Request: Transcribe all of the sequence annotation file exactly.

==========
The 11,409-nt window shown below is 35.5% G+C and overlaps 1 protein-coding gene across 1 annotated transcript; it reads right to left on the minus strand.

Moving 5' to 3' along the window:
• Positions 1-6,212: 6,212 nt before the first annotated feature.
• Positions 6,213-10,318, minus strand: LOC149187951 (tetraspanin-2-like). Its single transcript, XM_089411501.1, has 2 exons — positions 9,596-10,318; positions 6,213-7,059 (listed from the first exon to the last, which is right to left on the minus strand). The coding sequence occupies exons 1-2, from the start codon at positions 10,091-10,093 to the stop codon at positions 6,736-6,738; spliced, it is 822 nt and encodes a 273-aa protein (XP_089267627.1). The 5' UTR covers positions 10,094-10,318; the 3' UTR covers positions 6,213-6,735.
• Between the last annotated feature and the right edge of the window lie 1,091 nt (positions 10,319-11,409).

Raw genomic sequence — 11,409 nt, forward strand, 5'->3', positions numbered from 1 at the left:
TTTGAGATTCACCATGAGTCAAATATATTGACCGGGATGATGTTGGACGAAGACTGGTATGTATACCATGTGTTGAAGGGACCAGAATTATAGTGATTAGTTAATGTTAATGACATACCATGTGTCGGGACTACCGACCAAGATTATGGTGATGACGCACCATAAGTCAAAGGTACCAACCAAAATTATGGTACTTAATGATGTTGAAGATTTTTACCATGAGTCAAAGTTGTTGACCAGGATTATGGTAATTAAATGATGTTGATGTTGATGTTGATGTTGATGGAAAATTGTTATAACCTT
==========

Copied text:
The 11,409-nt window shown below is 35.5% G+C and overlaps 1 protein-coding gene across 1 annotated transcript; it reads right to left on the minus strand.

Moving 5' to 3' along the window:
• Positions 1-6,212: 6,212 nt before the first annotated feature.
• Positions 6,213-10,318, minus strand: LOC149187951 (tetraspanin-2-like). Its single transcript, XM_089411501.1, has 2 exons — positions 9,596-10,318; positions 6,213-7,059 (listed from the first exon to the last, which is right to left on the minus strand). The coding sequence occupies exons 1-2, from the start codon at positions 10,091-10,093 to the stop codon at positions 6,736-6,738; spliced, it is 822 nt and encodes a 273-aa protein (XP_089267627.1). The 5' UTR covers positions 10,094-10,318; the 3' UTR covers positions 6,213-6,735.
• Between the last annotated feature and the right edge of the window lie 1,091 nt (positions 10,319-11,409).

Raw genomic sequence — 11,409 nt, forward strand, 5'->3', positions numbered from 1 at the left:
TTTGAGATTCACCATGAGTCAAATATATTGACCGGGATGATGTTGGACGAAGACTGGTATGTATACCATGTGTTGAAGGGACCAGAATTATAGTGATTAGTTAATGTTAATGACATACCATGTGTCGGGACTACCGACCAAGATTATGGTGATGACGCACCATAAGTCAAAGGTACCAACCAAAATTATGGTACTTAATGATGTTGAAGATTTTTACCATGAGTCAAAGTTGTTGACCAGGATTATGGTAATTAAATGATGTTGATGTTGATGTTGATGTTGATGGAAAATTGTTATAACCTT